For example, if your team has a shared folder for a particular client, your naming convention might be: Documentdate-ProjectName-keywords (E.g. 20210615-ProductLaunch-planning)

And of course, with your organized folder system, your file will already be in the right client/project folder too!

4. Take out the trash

Garbage day is nobody’s favorite day of the week. But if you want to organize your Google Drive, it’s important to regularly clear out old and irrelevant files. Old takeout containers in your kitchen make it hard to cook your next meal, just like old files in your Google Drive spike your stress and slow you down!

Of course, there’s nothing worse than deleting something and then finding out three weeks later that it’s exactly the document your boss wants to see. (We’ve all been there!) So if you’re concerned about sending your files to the trash, you can create your own “Archive” or “Trash” folder where you can safely put documents. Then if you want to later, you can go through and clear out any files that you’re certain you don’t need.

5. Star key files and folders

Did you know that you can “star” files and folders in Google Drive by right-clicking them and selecting “Add to Starred”? This adds the file or folder to the Starred category, which can be found on the left-hand navigation panel.

Why star folders and files? Because it’s a great way to quickly access the files you use most often. For example, if you have a project tracking document that you update several times a week, you may want to star it. This saves you from clicking through your folders every time you need it.

Of course, avoid adding too much to your starred category or this will lead to its own cluttered mess! Focus on starring the content you use the most often.

6. Color code your folders

This tip is straight out of grade school, but don’t dismiss it right away. Many of us learned the power of using different highlighters or stickies when we were young, so why don’t we apply the same principles now?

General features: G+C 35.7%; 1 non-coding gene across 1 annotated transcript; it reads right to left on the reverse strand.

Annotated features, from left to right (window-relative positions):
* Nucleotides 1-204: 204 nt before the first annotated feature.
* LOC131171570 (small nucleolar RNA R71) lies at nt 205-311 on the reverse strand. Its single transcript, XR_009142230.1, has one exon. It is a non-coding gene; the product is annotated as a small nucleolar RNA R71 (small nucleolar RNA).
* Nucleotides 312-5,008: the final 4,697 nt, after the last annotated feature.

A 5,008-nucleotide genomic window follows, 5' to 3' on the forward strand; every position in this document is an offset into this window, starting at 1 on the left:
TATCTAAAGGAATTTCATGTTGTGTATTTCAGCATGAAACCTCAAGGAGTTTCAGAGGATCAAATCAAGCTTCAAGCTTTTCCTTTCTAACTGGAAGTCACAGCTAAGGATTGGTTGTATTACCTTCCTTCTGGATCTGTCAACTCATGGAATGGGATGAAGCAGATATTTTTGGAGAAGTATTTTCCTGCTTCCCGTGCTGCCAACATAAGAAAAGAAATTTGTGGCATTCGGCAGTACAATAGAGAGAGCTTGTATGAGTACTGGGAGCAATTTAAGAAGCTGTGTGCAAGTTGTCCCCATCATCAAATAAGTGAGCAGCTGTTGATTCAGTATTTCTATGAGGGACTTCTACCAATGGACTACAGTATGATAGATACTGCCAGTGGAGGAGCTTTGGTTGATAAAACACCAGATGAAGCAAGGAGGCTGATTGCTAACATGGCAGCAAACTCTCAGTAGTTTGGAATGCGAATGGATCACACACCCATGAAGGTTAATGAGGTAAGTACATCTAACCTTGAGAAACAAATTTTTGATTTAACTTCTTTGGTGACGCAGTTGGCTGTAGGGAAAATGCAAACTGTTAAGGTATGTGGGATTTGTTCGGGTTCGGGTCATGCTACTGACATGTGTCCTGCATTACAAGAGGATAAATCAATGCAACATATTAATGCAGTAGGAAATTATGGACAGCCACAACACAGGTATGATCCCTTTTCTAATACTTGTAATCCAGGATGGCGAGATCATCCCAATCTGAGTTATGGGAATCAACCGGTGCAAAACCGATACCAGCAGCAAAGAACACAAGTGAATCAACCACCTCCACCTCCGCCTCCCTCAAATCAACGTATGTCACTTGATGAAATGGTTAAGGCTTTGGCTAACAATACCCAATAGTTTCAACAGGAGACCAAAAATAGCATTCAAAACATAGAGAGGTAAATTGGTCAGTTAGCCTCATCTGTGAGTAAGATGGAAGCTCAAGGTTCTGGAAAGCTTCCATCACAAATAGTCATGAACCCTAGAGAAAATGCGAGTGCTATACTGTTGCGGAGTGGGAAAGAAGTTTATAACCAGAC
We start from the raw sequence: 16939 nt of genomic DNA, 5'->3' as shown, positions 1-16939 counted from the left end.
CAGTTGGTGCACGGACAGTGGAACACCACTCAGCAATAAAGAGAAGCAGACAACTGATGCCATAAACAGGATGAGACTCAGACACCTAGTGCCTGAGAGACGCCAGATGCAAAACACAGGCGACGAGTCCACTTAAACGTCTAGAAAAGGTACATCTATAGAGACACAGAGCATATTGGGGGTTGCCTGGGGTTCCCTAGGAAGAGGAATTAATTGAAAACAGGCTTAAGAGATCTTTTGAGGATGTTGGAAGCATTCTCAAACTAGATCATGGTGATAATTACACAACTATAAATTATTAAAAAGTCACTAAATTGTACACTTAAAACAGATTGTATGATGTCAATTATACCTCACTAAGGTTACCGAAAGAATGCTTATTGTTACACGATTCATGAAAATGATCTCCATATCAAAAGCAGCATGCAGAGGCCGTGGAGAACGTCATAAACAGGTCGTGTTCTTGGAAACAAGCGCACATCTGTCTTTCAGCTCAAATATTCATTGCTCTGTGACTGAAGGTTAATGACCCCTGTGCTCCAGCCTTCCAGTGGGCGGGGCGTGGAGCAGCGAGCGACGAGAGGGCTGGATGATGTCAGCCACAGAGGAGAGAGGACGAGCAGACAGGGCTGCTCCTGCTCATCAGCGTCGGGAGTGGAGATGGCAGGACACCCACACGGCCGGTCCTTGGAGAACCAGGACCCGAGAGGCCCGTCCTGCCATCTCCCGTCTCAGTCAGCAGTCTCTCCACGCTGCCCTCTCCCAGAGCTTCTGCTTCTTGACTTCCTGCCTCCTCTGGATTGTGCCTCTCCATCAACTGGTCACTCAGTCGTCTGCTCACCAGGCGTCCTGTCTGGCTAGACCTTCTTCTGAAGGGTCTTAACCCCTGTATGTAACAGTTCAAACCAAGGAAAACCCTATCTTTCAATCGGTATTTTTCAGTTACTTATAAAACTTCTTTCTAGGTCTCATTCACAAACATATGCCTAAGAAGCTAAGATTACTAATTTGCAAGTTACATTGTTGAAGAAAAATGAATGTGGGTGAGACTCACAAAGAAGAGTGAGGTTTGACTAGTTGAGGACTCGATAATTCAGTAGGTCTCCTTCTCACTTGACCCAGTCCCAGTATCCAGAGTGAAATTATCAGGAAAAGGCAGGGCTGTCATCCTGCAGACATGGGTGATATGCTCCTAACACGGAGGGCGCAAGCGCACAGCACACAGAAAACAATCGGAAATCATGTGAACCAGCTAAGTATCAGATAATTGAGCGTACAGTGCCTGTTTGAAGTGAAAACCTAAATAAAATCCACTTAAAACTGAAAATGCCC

Google Drive lets you choose from 24 different colors to help distinguish your folders from one another. As many of us are highly visual, using this feature can help you quickly find what you’re looking for.

This strategy is even more powerful if you can connect the color to the content of the folder. For example, your taxes folder for each year can be green (because, money!). If you keep this code consistent across all your folders you’ll easily remember that whenever you see green, that’s where your tax documents are.

7. Make shortcuts

We mentioned the little-known “Add Shortcut” tool up in step 1. This tool is great for helping you stay organized if you’re working as part of a team on a lot of shared files.

When you navigate to the “Shared with me” section of your Google Drive, you’ll see every document and folder that you’ve been granted access to. After all your efforts to clean up your own Google Drive, this will likely look like chaos.

Google Drive shortcuts make it possible to organize your shared files.

To add a shortcut for any file or folder, you can hit shift+Z or right-click and select “Add Shortcut to My Drive.” You will then be prompted to select where you want the shortcut to live. Pick whatever folder makes sense within your system.

The great news is, this allows you to access the original file, not simply make a copy. That means you don’t have to worry about changes made in the shared drive not showing up.

You can add shortcuts to any type of folder or file, not just shared ones. If you have a file you’d like to have filed in more than one location, this is a great feature.

When you’re busy, it’s easy to let organizing your Google Drive fall to the bottom of your list. But with a little time (and the right tools at your side!) a stress-free Google Drive is possible!